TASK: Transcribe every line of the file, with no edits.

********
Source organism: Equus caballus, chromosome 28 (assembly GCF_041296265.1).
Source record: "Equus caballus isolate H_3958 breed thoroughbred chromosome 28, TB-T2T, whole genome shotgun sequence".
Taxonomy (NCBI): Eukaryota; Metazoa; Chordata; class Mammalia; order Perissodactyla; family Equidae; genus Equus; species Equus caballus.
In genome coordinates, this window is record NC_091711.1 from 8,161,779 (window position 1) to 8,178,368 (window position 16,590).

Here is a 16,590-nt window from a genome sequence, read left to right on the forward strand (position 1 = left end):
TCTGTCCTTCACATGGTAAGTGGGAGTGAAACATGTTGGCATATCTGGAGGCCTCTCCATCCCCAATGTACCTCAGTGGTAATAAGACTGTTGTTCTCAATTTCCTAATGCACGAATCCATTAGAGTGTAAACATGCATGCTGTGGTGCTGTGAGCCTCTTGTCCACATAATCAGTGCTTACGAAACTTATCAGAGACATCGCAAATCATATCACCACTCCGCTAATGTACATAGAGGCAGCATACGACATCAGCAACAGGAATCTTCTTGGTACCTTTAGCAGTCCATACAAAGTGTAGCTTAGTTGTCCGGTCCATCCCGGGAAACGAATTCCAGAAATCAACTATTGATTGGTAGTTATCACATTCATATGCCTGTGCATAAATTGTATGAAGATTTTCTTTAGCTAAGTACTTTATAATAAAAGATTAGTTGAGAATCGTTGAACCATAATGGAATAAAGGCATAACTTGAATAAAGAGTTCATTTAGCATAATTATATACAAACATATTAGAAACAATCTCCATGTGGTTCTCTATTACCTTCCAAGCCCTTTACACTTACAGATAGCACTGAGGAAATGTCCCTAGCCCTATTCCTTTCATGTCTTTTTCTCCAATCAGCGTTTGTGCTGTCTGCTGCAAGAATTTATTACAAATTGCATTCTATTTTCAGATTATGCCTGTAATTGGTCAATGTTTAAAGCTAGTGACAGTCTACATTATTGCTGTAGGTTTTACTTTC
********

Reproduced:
Source organism: Equus caballus, chromosome 28 (assembly GCF_041296265.1).
Source record: "Equus caballus isolate H_3958 breed thoroughbred chromosome 28, TB-T2T, whole genome shotgun sequence".
Taxonomy (NCBI): Eukaryota; Metazoa; Chordata; class Mammalia; order Perissodactyla; family Equidae; genus Equus; species Equus caballus.
In genome coordinates, this window is record NC_091711.1 from 8,161,779 (window position 1) to 8,178,368 (window position 16,590).

Here is a 16,590-nt window from a genome sequence, read left to right on the forward strand (position 1 = left end):
TCTGTCCTTCACATGGTAAGTGGGAGTGAAACATGTTGGCATATCTGGAGGCCTCTCCATCCCCAATGTACCTCAGTGGTAATAAGACTGTTGTTCTCAATTTCCTAATGCACGAATCCATTAGAGTGTAAACATGCATGCTGTGGTGCTGTGAGCCTCTTGTCCACATAATCAGTGCTTACGAAACTTATCAGAGACATCGCAAATCATATCACCACTCCGCTAATGTACATAGAGGCAGCATACGACATCAGCAACAGGAATCTTCTTGGTACCTTTAGCAGTCCATACAAAGTGTAGCTTAGTTGTCCGGTCCATCCCGGGAAACGAATTCCAGAAATCAACTATTGATTGGTAGTTATCACATTCATATGCCTGTGCATAAATTGTATGAAGATTTTCTTTAGCTAAGTACTTTATAATAAAAGATTAGTTGAGAATCGTTGAACCATAATGGAATAAAGGCATAACTTGAATAAAGAGTTCATTTAGCATAATTATATACAAACATATTAGAAACAATCTCCATGTGGTTCTCTATTACCTTCCAAGCCCTTTACACTTACAGATAGCACTGAGGAAATGTCCCTAGCCCTATTCCTTTCATGTCTTTTTCTCCAATCAGCGTTTGTGCTGTCTGCTGCAAGAATTTATTACAAATTGCATTCTATTTTCAGATTATGCCTGTAATTGGTCAATGTTTAAAGCTAGTGACAGTCTACATTATTGCTGTAGGTTTTACTTTC